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An invitation led this young adult to become a FOCUS missionary

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As he headed off to college, Evan Heitman felt he was missing something. Call it passion or vibrancy or purpose, whatever it was, he didn’t have it. “In college, there’s all these expectations of self-discovery and my peers had these things that were driving them,” he said. “I was wrestling with my identity. I wondered if God had something to do with what I was going through.”

 

Now, a year out of college, Heitman has found his purpose, at least for the next two years: ministering to college students as a FOCUS missionary at Miami University in Oxford, Ohio. 

 

While studying at the University of Virginia in Charlottesville, Protestant and later Catholic friends invited him into a deeper relationship with God. It made all the difference in his life. “I want to offer students that same opportunity that I was given to be transformed by (God),” he said.

 

Heitman, now a parishioner of St. Veronica Church in Chantilly, attended an Episcopal church most Sundays growing up. But faith wasn’t that important to him. “It wasn’t a big part of how I saw myself or how I made decisions or how I looked at the world,” he said.

 

One day during his first year of college, a friend from high school invited Heitman to a Christian praise and worship night. The speaker shared about his sister — who had died from cancer when she was 17. “It was such a raw story and I think I had a sanitized view of religion. I basically cried the whole time, which was not what I expected,” he said. “It seemed like a vibrancy shone through that night that I had been looking for. I wanted to figure out, is there more to this?”

 

So, he dived in, joining a Bible study, going on a mission trip, and attending more praise and worship nights. He wanted to believe that there was a God who loved him, but he found it almost too good to be true. “The story of that year was God showing up and comforting me,” he said. “God met me in those feelings of listlessness that I had and offered me the purpose I had been so hungry for.”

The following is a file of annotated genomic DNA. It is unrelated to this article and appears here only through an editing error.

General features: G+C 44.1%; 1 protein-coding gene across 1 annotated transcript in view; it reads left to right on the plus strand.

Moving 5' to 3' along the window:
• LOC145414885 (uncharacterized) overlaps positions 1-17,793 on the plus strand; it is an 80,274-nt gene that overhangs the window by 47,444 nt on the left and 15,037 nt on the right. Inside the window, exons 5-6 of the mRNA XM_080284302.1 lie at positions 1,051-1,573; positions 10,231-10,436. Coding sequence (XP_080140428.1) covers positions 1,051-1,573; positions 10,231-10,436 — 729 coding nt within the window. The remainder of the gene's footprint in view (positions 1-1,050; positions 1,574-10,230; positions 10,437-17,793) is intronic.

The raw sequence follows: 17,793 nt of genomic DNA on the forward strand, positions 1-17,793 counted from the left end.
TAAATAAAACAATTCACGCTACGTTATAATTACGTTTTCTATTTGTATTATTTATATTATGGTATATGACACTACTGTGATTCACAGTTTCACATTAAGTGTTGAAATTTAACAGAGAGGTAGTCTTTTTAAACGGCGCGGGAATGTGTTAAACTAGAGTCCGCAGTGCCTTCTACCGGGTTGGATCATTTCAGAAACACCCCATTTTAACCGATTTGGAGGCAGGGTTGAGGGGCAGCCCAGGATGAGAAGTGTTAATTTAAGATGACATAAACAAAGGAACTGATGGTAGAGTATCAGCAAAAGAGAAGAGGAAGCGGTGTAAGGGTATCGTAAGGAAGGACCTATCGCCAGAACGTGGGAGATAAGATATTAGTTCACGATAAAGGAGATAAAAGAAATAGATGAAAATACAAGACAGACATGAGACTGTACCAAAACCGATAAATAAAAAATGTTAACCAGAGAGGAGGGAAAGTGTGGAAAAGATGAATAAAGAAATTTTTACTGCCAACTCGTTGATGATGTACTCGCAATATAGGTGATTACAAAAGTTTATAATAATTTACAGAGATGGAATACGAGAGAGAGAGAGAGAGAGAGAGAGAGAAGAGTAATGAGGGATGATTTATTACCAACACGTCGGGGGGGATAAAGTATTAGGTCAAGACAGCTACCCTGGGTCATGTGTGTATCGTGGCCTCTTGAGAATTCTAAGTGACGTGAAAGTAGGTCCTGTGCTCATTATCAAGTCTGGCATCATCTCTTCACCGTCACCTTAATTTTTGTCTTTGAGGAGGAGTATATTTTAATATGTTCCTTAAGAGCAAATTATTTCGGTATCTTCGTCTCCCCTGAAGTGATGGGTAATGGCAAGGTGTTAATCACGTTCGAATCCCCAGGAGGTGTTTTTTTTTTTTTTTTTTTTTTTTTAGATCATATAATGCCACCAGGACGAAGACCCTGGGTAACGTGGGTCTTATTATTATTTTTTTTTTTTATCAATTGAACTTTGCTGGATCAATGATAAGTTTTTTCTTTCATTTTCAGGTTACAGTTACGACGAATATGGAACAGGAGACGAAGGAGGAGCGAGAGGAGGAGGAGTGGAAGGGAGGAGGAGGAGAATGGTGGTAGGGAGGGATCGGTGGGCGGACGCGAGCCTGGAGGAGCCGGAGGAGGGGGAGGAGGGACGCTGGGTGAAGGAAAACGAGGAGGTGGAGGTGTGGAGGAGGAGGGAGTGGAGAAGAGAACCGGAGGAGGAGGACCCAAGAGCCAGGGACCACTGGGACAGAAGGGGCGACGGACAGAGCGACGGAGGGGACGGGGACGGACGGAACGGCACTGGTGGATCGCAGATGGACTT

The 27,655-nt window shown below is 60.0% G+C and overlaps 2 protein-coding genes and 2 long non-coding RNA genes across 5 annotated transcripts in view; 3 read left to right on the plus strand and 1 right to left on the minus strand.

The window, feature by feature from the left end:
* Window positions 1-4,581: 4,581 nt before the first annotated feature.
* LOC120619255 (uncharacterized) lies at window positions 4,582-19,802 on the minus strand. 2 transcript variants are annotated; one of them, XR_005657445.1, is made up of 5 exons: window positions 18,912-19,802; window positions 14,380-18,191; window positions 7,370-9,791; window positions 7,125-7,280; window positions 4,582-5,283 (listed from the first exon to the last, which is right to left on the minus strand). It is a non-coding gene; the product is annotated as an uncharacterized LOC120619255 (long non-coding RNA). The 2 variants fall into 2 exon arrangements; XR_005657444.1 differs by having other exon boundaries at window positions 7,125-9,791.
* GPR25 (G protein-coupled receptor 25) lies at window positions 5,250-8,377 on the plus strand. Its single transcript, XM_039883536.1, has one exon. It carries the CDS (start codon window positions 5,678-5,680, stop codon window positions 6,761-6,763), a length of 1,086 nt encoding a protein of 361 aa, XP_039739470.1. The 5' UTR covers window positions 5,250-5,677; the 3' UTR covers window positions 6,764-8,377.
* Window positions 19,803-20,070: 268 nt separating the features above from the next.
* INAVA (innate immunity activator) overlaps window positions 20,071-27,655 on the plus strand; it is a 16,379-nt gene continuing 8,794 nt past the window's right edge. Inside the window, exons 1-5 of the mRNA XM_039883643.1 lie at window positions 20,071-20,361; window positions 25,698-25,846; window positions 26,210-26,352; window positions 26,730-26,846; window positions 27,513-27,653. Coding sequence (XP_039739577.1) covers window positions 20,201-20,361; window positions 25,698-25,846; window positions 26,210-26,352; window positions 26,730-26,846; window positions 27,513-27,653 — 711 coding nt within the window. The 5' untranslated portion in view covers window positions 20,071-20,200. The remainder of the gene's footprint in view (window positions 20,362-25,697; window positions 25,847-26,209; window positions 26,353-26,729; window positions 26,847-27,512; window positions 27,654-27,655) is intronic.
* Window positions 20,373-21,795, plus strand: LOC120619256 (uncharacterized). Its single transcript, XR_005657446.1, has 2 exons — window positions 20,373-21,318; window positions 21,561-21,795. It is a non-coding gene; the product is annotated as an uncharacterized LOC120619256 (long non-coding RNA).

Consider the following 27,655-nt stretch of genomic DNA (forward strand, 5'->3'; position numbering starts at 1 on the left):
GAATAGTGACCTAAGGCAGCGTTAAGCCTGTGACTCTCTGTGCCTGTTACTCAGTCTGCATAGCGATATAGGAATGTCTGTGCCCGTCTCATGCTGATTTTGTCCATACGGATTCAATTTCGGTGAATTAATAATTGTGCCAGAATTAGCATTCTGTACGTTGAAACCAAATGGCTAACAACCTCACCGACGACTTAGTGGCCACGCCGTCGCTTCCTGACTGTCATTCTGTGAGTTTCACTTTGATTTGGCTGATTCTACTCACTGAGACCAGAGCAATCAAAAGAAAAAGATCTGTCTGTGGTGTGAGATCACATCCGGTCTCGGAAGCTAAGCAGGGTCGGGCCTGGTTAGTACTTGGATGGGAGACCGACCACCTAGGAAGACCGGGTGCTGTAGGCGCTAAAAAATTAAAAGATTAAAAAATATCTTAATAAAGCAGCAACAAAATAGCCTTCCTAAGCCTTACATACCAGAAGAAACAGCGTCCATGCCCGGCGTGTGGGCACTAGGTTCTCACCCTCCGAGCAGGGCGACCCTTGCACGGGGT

In his third year, Heitman began to look into Catholicism when a friend of his entered the Catholic Church. After studying, he found he disagreed with two Protestant principles: sola scripture, the belief that the Bible is the only authority for the practice of faith, and justification by faith alone, rather than through faith and good works. After reading John 6, he became convinced that the Eucharist was truly Christ’s body and blood. Attending Palm Sunday Mass was the clincher.

 

“Between the music and the drum and processing into the church, it was this religious experience engaging all of my senses. There was a certain grandeur to it, like I was participating in something so much larger than myself,” said Heitman. Later he attended a Presbyterian service, where he keenly felt the juxtaposition of the two experiences. “That was the moment I was like, I’m going to become Catholic,” he said.

 

During his last year at the university, he attended the Rite of Christian Initiation of Adults classes at the Catholic campus ministry. It was there that he was introduced to FOCUS (Fellowship of Catholic University Students), an organization whose members serve college campus ministries.

 

One FOCUS missionary and a convert named Joe Zuccaro helped Heitman through the process. “He had a really big impact on me, helping me understand practically what I was getting into and how it was to live this Catholic faith I was stepping into,” said Heitman. On Easter of 2019, Heitman was received into the Catholic Church.

 

After graduation, Heitman spent a year working in Northern Virginia before deciding to become a FOCUS missionary. This school year, he’s at Miami University alongside his old friend Joe, ministering to college students who may be searching for the same sense of meaning that he was. 

 

Heitman still looks back in amazement at how his whole journey began with one simple invitation. “(My friend) could have invited someone else instead of me or I could have had homework, or any other thing could’ve happened where I wouldn’t have gone. Things might have turned out similarly, but they might not have,” he said. “I’ve seen in my own life the power of an invitation.”

 

© Arlington Catholic Herald 2020

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